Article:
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Hedda Gabler, the beautiful daughter of General Gabler, has married George Tesman a pedantic academic. A doctorate has been conferred on him and he is now known as Dr. Tesman. While on their honeymoon, Tesman cannot tear himself away from his precious research and spends much of his time researching his next book. He is blind to Hedda's emotional and psychological needs and at the beginning of the play, the audience sees her as bored and frustrated. Hedda has married Tesman in sheer desperation because he represents stolidity and respectability. Because she was getting old and no one else has proposed to her who had the financial means nor the reputation, she finds herself trapped in a loveless marriage but unable to break away because she fears censure and scandal. She will never do the unconventional thing. This results in her becoming mean-spirited and frustrated. She shifts her maternal instincts, degrades Aunt Julia and expresses hostility towards her husband as well as his relatives. She forms an underhanded alliance with Judge Brack, one of her admirers from her old set. Even to Brack, she declares that she never jumps of the train and keeps her pistols, a gift from her father, ready just in case his advances become importunate.
In the first act, Mrs. Thea Elvsted, Hedda's old schoolmate, comes to visit them. She is married to District Magistrate Elvsted. However, she finds being married to an unloving, elderly man in order to care for his household is highly unsatisfying. She has found satisfaction in assisting and inspiring the work of a creative and brilliant writer, Lövborg. She has managed to channel his undisciplined energies and also reform him. He is no longer a dissipated bohemian. He has just written a book, and Mrs. Elvsted is afraid that with money in his pockets and seeking out the wrong crowd he will soon revert to his old ways. She requests Tesman to receive him in the house so that he will not give way to temptation. Though Lövborg is his rival and contests the same post of professorship, Tesman readily sends a letter of invitation. In private, Mrs. Elvsted confesses to Hedda that she has left her husband for good and has followed Lövborg.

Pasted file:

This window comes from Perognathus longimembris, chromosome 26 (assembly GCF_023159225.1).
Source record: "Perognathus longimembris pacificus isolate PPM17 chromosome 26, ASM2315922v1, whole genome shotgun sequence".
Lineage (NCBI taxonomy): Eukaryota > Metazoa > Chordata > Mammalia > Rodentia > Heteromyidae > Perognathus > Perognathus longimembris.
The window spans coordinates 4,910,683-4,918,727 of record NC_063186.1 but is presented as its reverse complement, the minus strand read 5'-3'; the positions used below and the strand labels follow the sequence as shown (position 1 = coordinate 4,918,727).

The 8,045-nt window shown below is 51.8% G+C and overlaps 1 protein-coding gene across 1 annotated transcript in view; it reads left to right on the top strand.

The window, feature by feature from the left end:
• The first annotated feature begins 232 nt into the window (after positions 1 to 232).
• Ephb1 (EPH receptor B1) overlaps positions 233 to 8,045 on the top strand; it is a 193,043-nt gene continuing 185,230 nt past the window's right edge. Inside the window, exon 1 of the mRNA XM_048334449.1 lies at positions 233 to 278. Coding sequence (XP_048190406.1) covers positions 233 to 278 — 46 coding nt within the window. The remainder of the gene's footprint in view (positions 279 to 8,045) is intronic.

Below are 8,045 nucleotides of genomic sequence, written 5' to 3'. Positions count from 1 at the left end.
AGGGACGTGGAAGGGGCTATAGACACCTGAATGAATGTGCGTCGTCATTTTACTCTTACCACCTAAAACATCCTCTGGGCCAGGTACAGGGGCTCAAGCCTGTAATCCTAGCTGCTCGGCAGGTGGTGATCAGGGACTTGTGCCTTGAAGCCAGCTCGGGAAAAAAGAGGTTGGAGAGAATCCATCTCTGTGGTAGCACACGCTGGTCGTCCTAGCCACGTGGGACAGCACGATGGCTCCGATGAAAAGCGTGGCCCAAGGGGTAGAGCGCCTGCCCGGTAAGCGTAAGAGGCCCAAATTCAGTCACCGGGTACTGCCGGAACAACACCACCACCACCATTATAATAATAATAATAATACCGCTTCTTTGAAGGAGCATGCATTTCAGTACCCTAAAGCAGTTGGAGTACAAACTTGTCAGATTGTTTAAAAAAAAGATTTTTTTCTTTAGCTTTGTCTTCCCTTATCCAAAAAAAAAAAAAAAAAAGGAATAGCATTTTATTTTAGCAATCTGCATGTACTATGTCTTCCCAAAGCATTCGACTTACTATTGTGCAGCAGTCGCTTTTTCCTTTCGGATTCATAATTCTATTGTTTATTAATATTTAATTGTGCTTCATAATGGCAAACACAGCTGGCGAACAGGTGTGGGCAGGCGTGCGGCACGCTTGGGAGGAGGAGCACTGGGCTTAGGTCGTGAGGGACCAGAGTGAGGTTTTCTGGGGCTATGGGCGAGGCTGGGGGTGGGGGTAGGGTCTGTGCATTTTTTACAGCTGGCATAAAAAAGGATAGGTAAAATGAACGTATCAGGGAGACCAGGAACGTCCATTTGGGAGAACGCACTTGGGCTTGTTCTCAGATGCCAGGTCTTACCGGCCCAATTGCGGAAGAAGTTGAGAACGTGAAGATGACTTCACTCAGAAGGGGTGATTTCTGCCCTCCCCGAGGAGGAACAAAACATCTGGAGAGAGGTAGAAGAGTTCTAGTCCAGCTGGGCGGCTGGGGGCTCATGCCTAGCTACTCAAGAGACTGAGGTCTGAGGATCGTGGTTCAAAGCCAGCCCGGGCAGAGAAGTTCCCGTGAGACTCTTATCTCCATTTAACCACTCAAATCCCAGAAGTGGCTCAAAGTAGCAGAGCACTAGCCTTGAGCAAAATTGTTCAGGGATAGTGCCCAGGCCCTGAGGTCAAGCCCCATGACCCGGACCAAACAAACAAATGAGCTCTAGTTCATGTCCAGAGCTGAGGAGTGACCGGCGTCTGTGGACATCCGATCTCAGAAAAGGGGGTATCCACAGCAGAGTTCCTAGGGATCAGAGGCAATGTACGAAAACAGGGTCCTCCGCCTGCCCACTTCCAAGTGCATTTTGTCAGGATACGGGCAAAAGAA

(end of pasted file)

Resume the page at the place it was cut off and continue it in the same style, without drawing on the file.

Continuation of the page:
Although he is supposed to return at ten that evening to ostensibly accompany Thea home, Lövborg never shows up and the two women end up spending the evening together. The next morning neither Lövborg nor Tesman have returned so Hedda tells Thea to go upstairs and get some rest as they has not slept all night. After Thea goes upstairs, Tesman returns. He tells Hedda that he is envious of Lövborg because the manuscript he has written is brilliant. He also describes Lövborg's drunken behavior at the party and says that he was so drunk that he did not even notice he had dropped the manuscript on his way home. Tesman had picked it up and brought it back with him. Tesman says he will return it when Lövborg has recovered from his drinking binge. Hedda takes the manuscript and says that she will give it to Lövborg later. In the meanwhile, news has arrived that Tesman's Aunt Rina is dying and he leaves to attend her bedside.